(Stars and Stripes)

More than 11 years after “don’t ask, don’t tell” was repealed, allowing LGBTQ+ troops to openly serve in the U.S. military, veterans who received other-than-honorable or dishonorable discharges due to their sexual orientation are still struggling to have these discharges upgraded.

On this week’s episode of Military Matters, co-host Rod Rodriguez speaks with CBS News’ Chief Investigative Correspondent Jim Axelrod and Investigative Producer Jessica Kegu, who have been interviewing these veterans, many of whom were given dishonorable discharges on trumped-up “cover charges” such as conduct unbecoming an officer or NCO.

At least 29,000 veterans were booted out of the military for their sexual orientation, Axelrod and Kegu recently discovered through a Freedom of Information Act request. These veterans have been unable to collect benefits or even obtain jobs.

“The crucial part of the storytelling here is you have all these numbers, right? And you have regulations and you have a Pentagon engaged in some sort of slow walking of restoring justice to these folks,” Axelrod said. “What really puts the face on all of this are the anecdotal accounts from people like Steve Marose. … Steve did 18 months in Leavenworth (United States Disciplinary Barracks, Fort Leavenworth, Kan.) for being gay. Once you are able to present people's stories like this, other folks want to reach out because there's such … a reservoir of pain and suffering that is part of the gay and lesbian veterans community.”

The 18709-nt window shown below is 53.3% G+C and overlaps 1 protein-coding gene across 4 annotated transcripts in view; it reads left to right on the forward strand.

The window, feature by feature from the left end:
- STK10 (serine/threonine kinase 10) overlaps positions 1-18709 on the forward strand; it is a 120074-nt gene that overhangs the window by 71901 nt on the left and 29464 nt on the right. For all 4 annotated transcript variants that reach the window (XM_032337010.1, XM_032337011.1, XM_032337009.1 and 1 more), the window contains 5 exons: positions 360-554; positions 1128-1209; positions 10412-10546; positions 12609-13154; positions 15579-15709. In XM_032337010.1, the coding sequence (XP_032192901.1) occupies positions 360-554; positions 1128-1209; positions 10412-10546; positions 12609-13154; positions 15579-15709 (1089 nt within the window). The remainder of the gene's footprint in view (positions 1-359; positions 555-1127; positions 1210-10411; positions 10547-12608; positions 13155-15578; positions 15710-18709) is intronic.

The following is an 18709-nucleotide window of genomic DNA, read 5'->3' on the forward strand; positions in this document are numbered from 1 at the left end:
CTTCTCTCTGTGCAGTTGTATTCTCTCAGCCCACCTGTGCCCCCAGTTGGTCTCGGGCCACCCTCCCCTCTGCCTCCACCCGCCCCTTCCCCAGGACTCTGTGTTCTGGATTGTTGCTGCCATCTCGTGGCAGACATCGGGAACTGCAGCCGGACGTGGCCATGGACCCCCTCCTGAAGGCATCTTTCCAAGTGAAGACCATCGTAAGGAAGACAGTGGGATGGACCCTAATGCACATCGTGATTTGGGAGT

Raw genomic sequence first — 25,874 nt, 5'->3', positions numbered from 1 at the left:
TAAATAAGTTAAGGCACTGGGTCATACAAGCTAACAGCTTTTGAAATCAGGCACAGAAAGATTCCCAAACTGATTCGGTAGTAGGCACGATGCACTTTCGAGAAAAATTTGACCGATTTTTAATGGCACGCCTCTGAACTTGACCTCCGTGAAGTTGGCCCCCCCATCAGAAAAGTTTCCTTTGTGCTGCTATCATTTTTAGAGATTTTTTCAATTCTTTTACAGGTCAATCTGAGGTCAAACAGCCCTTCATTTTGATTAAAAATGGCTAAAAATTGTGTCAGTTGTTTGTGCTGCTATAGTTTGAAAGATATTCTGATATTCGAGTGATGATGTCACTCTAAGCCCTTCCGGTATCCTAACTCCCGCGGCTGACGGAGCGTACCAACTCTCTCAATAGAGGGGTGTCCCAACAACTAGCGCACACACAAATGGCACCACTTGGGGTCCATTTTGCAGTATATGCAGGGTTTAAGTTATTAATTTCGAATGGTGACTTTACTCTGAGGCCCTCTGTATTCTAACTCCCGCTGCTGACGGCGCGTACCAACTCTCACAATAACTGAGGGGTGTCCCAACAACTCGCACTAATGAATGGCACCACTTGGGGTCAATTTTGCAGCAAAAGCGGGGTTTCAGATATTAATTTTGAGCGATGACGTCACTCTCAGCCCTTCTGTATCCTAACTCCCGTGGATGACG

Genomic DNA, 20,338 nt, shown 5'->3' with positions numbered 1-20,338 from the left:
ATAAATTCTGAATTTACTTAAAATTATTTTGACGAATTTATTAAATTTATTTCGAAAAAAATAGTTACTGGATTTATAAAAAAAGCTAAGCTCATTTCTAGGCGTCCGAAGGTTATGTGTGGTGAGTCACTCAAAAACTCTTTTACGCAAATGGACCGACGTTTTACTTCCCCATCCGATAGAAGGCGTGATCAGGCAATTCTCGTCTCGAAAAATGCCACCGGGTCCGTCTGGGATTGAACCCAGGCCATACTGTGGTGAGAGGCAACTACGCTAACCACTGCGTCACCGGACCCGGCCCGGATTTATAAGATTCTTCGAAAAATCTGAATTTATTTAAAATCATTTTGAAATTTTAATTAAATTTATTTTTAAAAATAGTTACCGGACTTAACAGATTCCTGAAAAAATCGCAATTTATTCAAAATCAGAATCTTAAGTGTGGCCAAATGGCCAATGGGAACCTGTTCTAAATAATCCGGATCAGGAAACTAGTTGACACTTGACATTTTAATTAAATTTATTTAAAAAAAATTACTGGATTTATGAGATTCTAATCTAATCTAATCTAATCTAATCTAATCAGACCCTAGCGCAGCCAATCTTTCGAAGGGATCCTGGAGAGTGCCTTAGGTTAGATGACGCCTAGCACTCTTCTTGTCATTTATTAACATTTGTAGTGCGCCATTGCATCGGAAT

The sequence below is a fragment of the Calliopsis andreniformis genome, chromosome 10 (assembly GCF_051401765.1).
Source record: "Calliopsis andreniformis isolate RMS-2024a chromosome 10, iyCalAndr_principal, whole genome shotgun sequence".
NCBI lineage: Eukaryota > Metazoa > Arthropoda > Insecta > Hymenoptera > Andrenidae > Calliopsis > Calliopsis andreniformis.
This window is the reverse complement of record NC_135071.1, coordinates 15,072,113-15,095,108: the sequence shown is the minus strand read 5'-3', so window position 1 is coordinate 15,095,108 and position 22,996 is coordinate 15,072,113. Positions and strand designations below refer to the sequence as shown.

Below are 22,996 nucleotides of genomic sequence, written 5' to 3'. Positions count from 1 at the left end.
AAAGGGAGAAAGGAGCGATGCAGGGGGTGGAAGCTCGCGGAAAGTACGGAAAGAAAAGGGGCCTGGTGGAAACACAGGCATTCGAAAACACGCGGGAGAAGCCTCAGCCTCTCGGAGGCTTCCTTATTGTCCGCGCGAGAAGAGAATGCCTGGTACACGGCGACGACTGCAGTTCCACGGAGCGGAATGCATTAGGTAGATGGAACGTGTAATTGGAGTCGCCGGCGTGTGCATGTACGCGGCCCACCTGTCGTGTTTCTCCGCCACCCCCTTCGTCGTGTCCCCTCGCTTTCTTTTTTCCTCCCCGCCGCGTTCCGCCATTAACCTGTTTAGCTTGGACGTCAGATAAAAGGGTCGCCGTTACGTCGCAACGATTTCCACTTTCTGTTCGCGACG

While the Department of Veterans Affairs put out a statement on the 10th anniversary of the repeal of “don’t ask, don’t tell” asking LGTBQ+ veterans to reach out for help getting their discharges upgraded, the process is difficult and often discouraging. Axelrod and Kegu spoke to Donnie Ray Allen, a Marine veteran who was able to get his discharge upgraded to honorable thanks to some help from his lawyer. But most veterans don’t have the resources to get that kind of help, Kegu said.

“If you have a very simple, very straightforward, like (it) says homosexual conduct, no other mitigating factors, nothing, no coverage charges, nothing else,” Kegu said, “this process might work for you if you get past the exception line. But the vast majority of veterans, that's not how it happened for them. It was always more complicated; it always had mitigating or aggravating factors. And I think that is wherein lies the problem here. … The Pentagon needs to be willing to give very liberal consideration to these individuals, and they need to educate the individual discharge upgrade review boards on what these discharges actually looked like.”

You can find Military Matters on Twitter @stripesmmpod.

Follow Jack Murphy on Twitter @jackmurphyrgr and Rod Rodriguez @rodpodrod.

A transcript of the episode can be found here.

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Brian McElhiney is a digital editor and occasional reporter for Stars and Stripes. He has worked as a music reporter and editor for publications in New Hampshire, Vermont, New York and Oregon. One of his earliest journalistic inspirations came from reading Stars and Stripes as a kid growing up in Okinawa, Japan.

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